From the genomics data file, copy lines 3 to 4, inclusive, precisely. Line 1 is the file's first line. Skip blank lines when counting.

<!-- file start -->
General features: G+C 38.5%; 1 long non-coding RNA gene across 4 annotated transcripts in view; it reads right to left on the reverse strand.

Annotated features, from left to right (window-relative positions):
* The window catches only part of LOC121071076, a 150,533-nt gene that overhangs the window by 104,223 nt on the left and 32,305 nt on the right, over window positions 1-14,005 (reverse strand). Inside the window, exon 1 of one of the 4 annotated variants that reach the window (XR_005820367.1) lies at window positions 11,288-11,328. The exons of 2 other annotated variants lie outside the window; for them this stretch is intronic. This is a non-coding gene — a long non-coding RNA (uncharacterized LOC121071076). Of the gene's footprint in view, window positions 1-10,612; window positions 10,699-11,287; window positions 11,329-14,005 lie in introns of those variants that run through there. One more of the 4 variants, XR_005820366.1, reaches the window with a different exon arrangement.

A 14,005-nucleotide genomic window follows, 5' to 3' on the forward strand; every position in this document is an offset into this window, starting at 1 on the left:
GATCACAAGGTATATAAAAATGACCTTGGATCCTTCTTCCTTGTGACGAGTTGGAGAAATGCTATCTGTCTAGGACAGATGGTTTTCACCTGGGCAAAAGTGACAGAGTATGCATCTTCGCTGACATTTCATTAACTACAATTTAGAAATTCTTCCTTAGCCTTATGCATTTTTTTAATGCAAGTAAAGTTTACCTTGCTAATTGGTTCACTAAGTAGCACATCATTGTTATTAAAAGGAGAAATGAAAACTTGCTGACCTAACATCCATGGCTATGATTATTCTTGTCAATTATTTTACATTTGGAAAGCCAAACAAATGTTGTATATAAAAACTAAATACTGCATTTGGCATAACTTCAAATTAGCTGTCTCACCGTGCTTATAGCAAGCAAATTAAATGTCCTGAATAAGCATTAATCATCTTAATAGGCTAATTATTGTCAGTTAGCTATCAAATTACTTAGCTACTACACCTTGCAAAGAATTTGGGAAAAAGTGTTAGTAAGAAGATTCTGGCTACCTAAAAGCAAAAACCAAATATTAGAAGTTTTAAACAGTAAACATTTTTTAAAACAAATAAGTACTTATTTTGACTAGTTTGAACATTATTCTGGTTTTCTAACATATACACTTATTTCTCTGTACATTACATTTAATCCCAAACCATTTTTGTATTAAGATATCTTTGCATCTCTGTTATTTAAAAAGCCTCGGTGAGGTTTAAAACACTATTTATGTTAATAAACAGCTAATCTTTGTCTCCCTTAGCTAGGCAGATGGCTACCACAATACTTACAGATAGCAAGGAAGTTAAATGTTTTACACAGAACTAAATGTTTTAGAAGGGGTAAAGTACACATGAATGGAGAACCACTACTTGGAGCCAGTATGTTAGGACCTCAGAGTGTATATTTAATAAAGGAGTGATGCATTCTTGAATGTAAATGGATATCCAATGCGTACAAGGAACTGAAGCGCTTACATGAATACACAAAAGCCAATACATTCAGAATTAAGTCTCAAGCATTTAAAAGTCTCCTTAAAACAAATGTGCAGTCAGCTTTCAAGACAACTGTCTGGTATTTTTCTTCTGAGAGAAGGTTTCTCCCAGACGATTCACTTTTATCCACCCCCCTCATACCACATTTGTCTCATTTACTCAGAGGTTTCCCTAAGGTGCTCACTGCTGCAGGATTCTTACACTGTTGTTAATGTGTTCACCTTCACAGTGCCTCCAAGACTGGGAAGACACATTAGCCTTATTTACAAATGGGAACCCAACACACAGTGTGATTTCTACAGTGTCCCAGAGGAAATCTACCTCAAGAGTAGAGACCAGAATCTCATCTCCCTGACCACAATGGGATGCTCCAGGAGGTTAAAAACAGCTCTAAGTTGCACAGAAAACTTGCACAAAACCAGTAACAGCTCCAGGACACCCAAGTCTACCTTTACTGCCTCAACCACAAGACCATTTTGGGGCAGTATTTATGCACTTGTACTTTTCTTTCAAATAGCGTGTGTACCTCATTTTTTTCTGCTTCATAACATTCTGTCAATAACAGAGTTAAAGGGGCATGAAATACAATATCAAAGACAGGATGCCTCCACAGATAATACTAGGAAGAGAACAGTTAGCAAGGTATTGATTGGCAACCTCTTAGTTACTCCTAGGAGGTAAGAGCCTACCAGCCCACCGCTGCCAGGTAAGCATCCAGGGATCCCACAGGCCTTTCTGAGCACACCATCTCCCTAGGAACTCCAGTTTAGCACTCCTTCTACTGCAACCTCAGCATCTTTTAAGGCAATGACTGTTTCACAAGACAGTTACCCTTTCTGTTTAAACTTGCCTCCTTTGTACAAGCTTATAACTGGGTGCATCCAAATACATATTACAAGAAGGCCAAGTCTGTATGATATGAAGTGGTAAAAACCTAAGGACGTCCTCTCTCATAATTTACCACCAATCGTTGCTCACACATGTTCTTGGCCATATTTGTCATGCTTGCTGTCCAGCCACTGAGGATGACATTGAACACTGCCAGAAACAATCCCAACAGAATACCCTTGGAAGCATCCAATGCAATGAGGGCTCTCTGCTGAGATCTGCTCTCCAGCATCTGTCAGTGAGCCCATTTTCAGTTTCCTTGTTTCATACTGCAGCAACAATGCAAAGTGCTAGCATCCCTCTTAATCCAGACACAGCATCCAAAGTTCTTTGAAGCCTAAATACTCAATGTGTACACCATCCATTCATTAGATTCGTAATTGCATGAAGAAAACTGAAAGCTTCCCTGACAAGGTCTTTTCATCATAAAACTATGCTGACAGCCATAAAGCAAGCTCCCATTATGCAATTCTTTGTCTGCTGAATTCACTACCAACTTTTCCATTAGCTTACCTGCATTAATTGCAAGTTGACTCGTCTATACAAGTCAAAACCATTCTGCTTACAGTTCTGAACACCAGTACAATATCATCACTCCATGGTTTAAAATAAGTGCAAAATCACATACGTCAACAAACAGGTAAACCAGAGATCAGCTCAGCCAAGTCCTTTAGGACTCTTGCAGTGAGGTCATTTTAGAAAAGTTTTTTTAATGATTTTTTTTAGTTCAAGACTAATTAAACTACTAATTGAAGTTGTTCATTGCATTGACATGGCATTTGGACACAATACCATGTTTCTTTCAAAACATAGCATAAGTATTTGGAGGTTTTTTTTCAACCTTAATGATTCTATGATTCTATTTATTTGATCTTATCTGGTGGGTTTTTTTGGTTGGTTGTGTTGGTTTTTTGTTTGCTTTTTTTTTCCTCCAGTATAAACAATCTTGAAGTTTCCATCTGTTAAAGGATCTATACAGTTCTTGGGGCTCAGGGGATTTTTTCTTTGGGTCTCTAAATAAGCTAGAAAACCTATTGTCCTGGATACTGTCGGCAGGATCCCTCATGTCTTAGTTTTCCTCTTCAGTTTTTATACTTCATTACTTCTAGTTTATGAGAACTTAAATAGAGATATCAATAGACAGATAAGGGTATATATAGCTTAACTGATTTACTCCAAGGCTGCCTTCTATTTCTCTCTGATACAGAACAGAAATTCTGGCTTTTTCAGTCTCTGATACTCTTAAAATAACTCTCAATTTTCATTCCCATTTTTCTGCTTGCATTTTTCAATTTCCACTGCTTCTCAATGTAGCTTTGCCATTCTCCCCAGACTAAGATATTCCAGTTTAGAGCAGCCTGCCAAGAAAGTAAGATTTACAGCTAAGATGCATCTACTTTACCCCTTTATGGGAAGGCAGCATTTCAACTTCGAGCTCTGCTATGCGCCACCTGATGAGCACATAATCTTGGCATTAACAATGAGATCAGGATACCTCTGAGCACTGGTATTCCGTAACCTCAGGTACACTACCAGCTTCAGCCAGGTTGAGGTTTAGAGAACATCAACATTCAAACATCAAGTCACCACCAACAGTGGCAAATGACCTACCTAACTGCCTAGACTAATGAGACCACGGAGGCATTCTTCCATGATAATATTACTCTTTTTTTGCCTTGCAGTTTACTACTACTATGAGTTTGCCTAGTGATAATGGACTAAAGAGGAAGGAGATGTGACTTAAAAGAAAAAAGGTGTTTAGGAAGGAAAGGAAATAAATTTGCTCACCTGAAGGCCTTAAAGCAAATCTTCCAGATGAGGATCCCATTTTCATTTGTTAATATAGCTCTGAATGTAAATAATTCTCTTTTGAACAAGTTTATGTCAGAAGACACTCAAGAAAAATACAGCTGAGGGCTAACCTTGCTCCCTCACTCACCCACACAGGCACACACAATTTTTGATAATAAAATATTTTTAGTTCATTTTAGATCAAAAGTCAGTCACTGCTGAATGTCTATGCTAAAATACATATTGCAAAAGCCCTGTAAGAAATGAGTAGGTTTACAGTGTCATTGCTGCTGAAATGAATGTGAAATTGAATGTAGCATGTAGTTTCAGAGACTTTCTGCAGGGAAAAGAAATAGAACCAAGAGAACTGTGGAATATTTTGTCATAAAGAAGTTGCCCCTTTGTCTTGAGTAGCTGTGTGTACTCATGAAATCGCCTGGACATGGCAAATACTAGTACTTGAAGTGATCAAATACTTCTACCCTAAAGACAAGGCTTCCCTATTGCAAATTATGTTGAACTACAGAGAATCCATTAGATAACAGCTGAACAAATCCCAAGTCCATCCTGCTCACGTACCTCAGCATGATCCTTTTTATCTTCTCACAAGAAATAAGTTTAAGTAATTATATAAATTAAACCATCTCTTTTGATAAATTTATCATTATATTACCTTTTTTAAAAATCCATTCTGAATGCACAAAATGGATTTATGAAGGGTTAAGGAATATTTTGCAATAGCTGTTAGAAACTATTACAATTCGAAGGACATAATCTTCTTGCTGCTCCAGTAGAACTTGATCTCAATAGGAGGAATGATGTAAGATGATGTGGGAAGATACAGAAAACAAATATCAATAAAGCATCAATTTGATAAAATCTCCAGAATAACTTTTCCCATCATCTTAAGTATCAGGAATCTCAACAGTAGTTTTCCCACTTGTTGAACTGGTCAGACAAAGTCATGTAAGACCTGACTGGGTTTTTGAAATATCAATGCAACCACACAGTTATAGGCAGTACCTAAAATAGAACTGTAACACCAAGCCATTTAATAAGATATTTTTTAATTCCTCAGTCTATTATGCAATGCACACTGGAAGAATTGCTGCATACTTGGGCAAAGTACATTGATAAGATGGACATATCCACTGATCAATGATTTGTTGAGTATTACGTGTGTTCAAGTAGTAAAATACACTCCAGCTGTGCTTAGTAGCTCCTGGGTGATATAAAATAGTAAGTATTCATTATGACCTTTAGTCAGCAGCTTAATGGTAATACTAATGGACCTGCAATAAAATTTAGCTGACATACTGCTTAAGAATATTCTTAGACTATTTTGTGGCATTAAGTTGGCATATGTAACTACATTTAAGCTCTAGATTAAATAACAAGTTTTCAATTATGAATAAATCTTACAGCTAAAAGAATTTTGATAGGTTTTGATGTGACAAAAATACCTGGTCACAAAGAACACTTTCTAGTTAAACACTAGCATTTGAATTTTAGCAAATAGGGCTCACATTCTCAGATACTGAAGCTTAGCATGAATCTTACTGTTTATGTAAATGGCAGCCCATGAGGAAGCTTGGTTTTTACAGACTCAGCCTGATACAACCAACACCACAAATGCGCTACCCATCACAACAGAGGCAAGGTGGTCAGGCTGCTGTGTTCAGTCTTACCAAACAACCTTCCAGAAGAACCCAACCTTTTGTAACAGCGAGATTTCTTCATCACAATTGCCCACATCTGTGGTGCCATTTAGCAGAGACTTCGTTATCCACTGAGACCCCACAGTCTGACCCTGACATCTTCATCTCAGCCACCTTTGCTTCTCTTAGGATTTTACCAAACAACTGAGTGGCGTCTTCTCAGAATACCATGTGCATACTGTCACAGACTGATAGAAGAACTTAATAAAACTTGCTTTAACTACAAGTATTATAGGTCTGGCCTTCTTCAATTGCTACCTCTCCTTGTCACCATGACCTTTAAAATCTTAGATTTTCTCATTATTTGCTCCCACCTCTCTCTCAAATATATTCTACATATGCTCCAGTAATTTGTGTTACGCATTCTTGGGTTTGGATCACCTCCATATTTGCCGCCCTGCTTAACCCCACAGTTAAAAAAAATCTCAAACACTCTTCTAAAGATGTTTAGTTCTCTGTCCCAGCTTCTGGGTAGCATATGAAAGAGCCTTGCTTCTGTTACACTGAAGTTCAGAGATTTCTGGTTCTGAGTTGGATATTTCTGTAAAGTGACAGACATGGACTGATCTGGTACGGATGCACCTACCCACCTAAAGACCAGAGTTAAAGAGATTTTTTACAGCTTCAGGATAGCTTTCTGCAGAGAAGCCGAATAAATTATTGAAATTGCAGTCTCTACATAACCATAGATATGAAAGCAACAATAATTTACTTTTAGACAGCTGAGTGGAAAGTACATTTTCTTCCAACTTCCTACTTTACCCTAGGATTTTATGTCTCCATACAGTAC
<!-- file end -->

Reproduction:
* The window catches only part of LOC121071076, a 150,533-nt gene that overhangs the window by 104,223 nt on the left and 32,305 nt on the right, over window positions 1-14,005 (reverse strand). Inside the window, exon 1 of one of the 4 annotated variants that reach the window (XR_005820367.1) lies at window positions 11,288-11,328. The exons of 2 other annotated variants lie outside the window; for them this stretch is intronic. This is a non-coding gene — a long non-coding RNA (uncharacterized LOC121071076). Of the gene's footprint in view, window positions 1-10,612; window positions 10,699-11,287; window positions 11,329-14,005 lie in introns of those variants that run through there. One more of the 4 variants, XR_005820366.1, reaches the window with a different exon arrangement.

A 14,005-nucleotide genomic window follows, 5' to 3' on the forward strand; every position in this document is an offset into this window, starting at 1 on the left: